Bone degeneration

What do you think of when you see the words bone health? Calcium, right? Well, that’s one part of it. In order for calcium to be properly absorbed, we need vitamin D to be present. Bone density is not something most young people have to think about, however, as the years creep on, particularly for women, this can become an issue.

Hair loss

Do you pull out entire strands of hair when showering? Me too. Sometimes I wonder how I have any hair left at all. But now things are starting to make sense for me. Hair loss has been associated with vitamin D deficiency.

Excessive sweating

If you’re getting a little dewy when you’re at rest without much strain, this may be another sign that something is off. Excessive sweating, particularly on the head, has been associated with low vitamin D levels.

Compromised immunity

So you get cold after cold and they last significantly longer than you recall. Several studies have shown a link between weakened immune systems and vitamin D deficiency.

So of course, now we get to the part of, okay so what do you do? If you want to go the absolute proper path, I would recommend getting a blood test first and foremost to see if you are truly vitamin D deficient. Chances are, if you’re healthy overall and have a good diet, live in Hawaii, and surf all day, this is not a concern for you. But if like me, you spend lots of time indoors and didn’t realize it, you may want to look into a potential deficiency. In the meantime, here are some really simple things you can do.

How to reverse vitamin D deficiency

Get outside

I can already hear the excuses. But the truth is, you can probably find 10 minutes to go for a walk at the office or if you work from home, put on sneakers and go for a little walk. If you’re a busy mom, put the kid/kids in the stroller and take them for a walk. Not only will you get much-needed sun exposure, but walking is miraculous for a little mind reset. Win-win, if you ask me.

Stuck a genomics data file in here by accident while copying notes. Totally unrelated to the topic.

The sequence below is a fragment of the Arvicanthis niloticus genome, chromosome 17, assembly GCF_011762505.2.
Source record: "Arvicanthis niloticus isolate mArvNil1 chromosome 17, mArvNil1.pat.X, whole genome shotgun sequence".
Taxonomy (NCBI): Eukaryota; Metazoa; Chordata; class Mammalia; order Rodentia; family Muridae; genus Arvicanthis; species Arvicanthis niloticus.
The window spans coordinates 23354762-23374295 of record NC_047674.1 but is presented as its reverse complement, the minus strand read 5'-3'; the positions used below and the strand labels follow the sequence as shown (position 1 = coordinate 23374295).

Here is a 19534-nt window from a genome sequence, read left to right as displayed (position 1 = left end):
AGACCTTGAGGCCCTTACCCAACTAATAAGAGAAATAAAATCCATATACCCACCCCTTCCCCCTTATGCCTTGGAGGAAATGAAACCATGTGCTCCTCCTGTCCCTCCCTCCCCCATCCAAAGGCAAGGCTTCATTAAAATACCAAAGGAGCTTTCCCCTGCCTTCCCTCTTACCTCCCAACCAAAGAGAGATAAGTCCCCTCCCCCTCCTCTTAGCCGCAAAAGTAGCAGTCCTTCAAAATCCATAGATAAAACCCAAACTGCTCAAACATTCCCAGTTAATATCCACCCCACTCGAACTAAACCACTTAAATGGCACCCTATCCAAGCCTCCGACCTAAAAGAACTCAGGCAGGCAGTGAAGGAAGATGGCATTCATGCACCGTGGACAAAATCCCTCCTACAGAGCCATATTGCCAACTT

Eat the right foods

When it comes to nutrition, this is an easy one for me but may be more challenging for someone who is following a vegan or vegetarian diet. If your diet includes animal products make sure you eat plenty of eggs, sardines, mackerel, tuna, salmon, raw milk (if not df), and mushrooms.

Artificial light

One thing I invested in earlier this year was an artificial light therapy lamp. I got this one but there are several options if you shop around. If you’re affected by vitamin D deficiency, this alone can make a substantial impact.

A good supplement

All supplements are not created equal. I’ve been taking a tablet supplement for years and it has not been beneficial. Recently I started taking a high potency supplement. Also, cod liver oil is an excellent source of vitamin D. An important thing to consider with cod liver oil is ensuring you invest in a quality supplement. As you would with any seafood, make sure it’s from a wild-caught source. The liver is the filtration organ so you don’t want to cause yourself more harm than good.

These are applicable steps you can take right away if you think you might be at risk for vitamin D deficiency. And again, I’ll stress the fact that knowing exactly where you are might be beneficial. I had absolutely no idea until my new doctor suggested that we take a look at those numbers.

It’s not going to be an overnight solution as it can take several weeks for your levels to come back up, but at least you’ll be moving in the right direction.

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  • Reply
    October 31, 2017 at 3:15 pm

    Depression is always my first indicator I better soak up some more sun!

    • Reply
      Daniela Modesto
      October 31, 2017 at 3:18 pm

      Same here, Melissa. I’m with you there…

  • Reply
    Jason Steffen